Of Words and Worlds
When you’re a kid, you’re relatively powerless. Add being an only child, having a painfully bashful predisposition, and having an eccentric personality that you’ve yet to really grow into, let alone embrace—and you have younger me. I had a crippling phobia of ball so gym became a nightmare. It was a required class too, thus I’d often find myself stranded amid a cacophony of balls flying, kids screaming, and teachers perhaps too distracted to manage the chaos. I’d sag off into my corner and watch, hoping for the chaos to keep at bay. Feeling like a coward. Cultivating a complex that would morph and lead to a smatter of other insecurities. At the core was powerlessness. I was small, even for my age. I knew death before I should’ve, maybe. And then again. Again. Again. Powerlessness became a fixture. And there was no friction to be had outside the escapism provided by creativity. Television. Movies. Other people’s fantasies laid out for me to watch and enjoy.
So I tried my hand at drawing up worlds of my own, a bit more intricate than my past scribbles. Being slightly older, I started putting words to my worlds, serious words—keeping record of the movies that played almost constantly behind tired eyes. They’d fall together, in vague semblances of coherence. They’d give shape to characters, dialogues. They’d imbue in my small hands a sense of power, something I was at a loss for in reality. And for however long, I’d immerse myself and play with my friends my allies my words.
Words were a foothold against the hurricane of early preadolescence. I would hold bouquets of dreams between little ears, given life by my hands, if only on paper. I’d create a role model, an alter ego, a nemesis. I’d take the things that scared me, make them a character beholden to my will, and fight back. In my head I had power. My notebooks were the exhibits.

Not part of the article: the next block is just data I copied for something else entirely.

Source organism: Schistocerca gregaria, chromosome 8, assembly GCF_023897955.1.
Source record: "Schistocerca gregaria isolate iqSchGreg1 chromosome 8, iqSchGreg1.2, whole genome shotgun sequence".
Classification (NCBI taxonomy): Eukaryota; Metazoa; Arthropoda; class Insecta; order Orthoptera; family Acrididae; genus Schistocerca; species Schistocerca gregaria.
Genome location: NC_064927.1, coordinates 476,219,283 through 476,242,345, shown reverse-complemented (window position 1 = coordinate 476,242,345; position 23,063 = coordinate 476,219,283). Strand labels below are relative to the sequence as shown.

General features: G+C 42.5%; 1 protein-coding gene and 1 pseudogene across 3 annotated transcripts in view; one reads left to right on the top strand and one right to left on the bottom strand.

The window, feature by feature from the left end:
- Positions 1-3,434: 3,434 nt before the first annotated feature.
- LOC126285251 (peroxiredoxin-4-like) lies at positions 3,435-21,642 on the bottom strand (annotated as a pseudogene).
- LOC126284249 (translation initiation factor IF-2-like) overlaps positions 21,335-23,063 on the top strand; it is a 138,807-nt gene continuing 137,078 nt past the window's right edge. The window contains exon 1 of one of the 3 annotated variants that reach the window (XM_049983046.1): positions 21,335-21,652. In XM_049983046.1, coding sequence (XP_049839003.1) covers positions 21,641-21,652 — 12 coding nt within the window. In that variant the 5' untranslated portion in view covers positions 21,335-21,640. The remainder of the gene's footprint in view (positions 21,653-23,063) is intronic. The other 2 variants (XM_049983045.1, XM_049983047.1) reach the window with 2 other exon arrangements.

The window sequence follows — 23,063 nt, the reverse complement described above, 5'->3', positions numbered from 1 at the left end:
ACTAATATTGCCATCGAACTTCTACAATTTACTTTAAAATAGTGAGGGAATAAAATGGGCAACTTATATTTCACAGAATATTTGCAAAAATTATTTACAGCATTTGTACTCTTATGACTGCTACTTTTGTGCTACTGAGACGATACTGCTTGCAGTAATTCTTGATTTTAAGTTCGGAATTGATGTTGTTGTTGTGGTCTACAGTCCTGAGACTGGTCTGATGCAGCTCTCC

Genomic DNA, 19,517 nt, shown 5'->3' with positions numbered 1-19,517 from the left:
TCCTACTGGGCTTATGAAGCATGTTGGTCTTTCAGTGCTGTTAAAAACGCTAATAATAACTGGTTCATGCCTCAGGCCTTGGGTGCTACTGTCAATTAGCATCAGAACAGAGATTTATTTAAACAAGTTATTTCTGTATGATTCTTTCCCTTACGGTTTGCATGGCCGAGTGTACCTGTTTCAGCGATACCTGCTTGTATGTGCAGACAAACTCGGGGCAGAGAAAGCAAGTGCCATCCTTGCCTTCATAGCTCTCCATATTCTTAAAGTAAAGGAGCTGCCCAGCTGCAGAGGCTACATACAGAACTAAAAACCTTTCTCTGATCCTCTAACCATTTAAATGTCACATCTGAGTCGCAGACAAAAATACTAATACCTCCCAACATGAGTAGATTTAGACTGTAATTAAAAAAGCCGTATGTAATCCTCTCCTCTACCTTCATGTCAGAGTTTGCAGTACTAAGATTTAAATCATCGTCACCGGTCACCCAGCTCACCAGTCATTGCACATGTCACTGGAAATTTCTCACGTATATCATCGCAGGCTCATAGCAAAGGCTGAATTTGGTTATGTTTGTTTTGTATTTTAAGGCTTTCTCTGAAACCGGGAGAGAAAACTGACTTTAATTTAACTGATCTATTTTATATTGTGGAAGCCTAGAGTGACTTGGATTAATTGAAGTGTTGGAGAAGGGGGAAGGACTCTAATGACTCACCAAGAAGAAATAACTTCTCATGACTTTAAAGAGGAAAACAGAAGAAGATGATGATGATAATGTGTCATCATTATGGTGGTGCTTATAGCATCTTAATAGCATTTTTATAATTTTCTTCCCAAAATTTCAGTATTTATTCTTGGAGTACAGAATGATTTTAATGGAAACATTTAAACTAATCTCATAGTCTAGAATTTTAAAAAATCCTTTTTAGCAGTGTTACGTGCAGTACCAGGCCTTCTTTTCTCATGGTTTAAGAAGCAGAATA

My worlds collected nuance with age. I’d find myself trying to understand rather than vilify. I think watching and reading and writing has expanded and honed my empathy like little else. As a writer, you become every character, however shallow, one-dimensional, or wicked they may be. You try to find the anatomy of an emotion, the color, the flavor.
You learn there will always be beautiful things to do with words, even when you don’t have much to say. You can talk forever about nothing and, if you’re talented and practiced enough, make it beautiful.
Or on the days when you’re at your most charged and electric and genuine, you can hold a body’s worth of emotion in a tiny sentence, and make it say everything. Words are catharsis. Words are release.
I have to write because if I don’t I get down. Bummed. Overwhelmed. It’s just one of those natural, inexplicable drives that I have, and not everyone has it so I can’t expect everyone to understand. I have been through phases where I hate writing as much, if not more, than I love it. That’s probably in part due to my OCD, and in other part due to feeling like I’ve wasted my time. It’s easy to feel like you’re wasting your time when you write your heart out to little or no applause. When the validation just isn’t there. It’s not so much that you want to be the shallow archetype of “rich and famous”, but you want people to appreciate the results of your labor, the baring of your soul. There’s nothing shallow about that, in my opinion. And I understand.
Why did I write, then, back before I had a place to publish?
I guess...hope. It’s how I am—I have to have something to wake up for, something to chase after. To borrow a phrase from Nolan’s Joker, “I’m like a dog chasing cars; I wouldn’t know what to do if I caught one.” It’s the thrill of the chase. I’ve chased recognition since I was young, perhaps too young to even grasp what recognition truly was. All I knew was, whenever the teacher would let me read one of my stories to the class, whenever I’d get to share the thing that I wrote with another person—I don’t think you can really put *that* feeling into words, and I wanted more. Now I’m here and I have 586 followers and that’s amazing to me. But the aspirational side of me tells me to keep going. The day I stop chasing bigger cars is the day I stagnate, and that’s a bit too close to giving up for my tastes.
I found power in the words. I find life in the chase. And really, what more could you ask for?